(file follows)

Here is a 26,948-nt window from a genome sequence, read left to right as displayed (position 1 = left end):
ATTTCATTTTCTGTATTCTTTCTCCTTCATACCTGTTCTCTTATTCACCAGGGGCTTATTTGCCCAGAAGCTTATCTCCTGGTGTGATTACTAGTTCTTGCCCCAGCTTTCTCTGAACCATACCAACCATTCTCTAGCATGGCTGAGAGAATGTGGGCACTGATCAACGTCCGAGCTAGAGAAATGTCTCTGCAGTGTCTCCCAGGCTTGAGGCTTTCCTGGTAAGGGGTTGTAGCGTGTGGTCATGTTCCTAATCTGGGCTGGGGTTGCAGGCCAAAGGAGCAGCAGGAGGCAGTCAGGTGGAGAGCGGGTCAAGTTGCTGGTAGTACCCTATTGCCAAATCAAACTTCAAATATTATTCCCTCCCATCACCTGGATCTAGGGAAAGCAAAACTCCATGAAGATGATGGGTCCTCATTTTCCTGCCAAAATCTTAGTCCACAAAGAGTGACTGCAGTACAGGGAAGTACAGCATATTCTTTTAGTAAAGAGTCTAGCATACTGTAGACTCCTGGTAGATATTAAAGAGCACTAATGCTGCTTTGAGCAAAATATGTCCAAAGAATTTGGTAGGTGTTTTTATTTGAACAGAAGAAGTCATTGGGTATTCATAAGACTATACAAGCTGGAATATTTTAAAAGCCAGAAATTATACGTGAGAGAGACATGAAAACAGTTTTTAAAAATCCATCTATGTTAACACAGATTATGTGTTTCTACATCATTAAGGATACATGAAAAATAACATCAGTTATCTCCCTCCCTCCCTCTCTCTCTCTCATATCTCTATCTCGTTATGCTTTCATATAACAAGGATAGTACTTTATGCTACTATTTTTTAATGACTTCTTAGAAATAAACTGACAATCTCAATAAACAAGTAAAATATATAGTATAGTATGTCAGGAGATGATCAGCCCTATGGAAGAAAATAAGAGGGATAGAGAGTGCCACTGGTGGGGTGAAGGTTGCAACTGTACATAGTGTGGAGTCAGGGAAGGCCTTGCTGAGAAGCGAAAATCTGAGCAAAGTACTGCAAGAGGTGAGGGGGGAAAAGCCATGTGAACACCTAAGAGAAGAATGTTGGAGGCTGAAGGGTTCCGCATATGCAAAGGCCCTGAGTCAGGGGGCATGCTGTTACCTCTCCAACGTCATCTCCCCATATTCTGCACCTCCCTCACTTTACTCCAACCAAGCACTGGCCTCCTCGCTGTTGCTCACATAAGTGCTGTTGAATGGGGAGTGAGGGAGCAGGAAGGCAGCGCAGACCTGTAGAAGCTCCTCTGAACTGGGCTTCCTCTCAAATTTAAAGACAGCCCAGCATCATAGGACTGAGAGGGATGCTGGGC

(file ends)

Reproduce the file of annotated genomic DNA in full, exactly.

Here is a 26,948-nt window from a genome sequence, read left to right as displayed (position 1 = left end):
ATTTCATTTTCTGTATTCTTTCTCCTTCATACCTGTTCTCTTATTCACCAGGGGCTTATTTGCCCAGAAGCTTATCTCCTGGTGTGATTACTAGTTCTTGCCCCAGCTTTCTCTGAACCATACCAACCATTCTCTAGCATGGCTGAGAGAATGTGGGCACTGATCAACGTCCGAGCTAGAGAAATGTCTCTGCAGTGTCTCCCAGGCTTGAGGCTTTCCTGGTAAGGGGTTGTAGCGTGTGGTCATGTTCCTAATCTGGGCTGGGGTTGCAGGCCAAAGGAGCAGCAGGAGGCAGTCAGGTGGAGAGCGGGTCAAGTTGCTGGTAGTACCCTATTGCCAAATCAAACTTCAAATATTATTCCCTCCCATCACCTGGATCTAGGGAAAGCAAAACTCCATGAAGATGATGGGTCCTCATTTTCCTGCCAAAATCTTAGTCCACAAAGAGTGACTGCAGTACAGGGAAGTACAGCATATTCTTTTAGTAAAGAGTCTAGCATACTGTAGACTCCTGGTAGATATTAAAGAGCACTAATGCTGCTTTGAGCAAAATATGTCCAAAGAATTTGGTAGGTGTTTTTATTTGAACAGAAGAAGTCATTGGGTATTCATAAGACTATACAAGCTGGAATATTTTAAAAGCCAGAAATTATACGTGAGAGAGACATGAAAACAGTTTTTAAAAATCCATCTATGTTAACACAGATTATGTGTTTCTACATCATTAAGGATACATGAAAAATAACATCAGTTATCTCCCTCCCTCCCTCTCTCTCTCTCATATCTCTATCTCGTTATGCTTTCATATAACAAGGATAGTACTTTATGCTACTATTTTTTAATGACTTCTTAGAAATAAACTGACAATCTCAATAAACAAGTAAAATATATAGTATAGTATGTCAGGAGATGATCAGCCCTATGGAAGAAAATAAGAGGGATAGAGAGTGCCACTGGTGGGGTGAAGGTTGCAACTGTACATAGTGTGGAGTCAGGGAAGGCCTTGCTGAGAAGCGAAAATCTGAGCAAAGTACTGCAAGAGGTGAGGGGGGAAAAGCCATGTGAACACCTAAGAGAAGAATGTTGGAGGCTGAAGGGTTCCGCATATGCAAAGGCCCTGAGTCAGGGGGCATGCTGTTACCTCTCCAACGTCATCTCCCCATATTCTGCACCTCCCTCACTTTACTCCAACCAAGCACTGGCCTCCTCGCTGTTGCTCACATAAGTGCTGTTGAATGGGGAGTGAGGGAGCAGGAAGGCAGCGCAGACCTGTAGAAGCTCCTCTGAACTGGGCTTCCTCTCAAATTTAAAGACAGCCCAGCATCATAGGACTGAGAGGGATGCTGGGC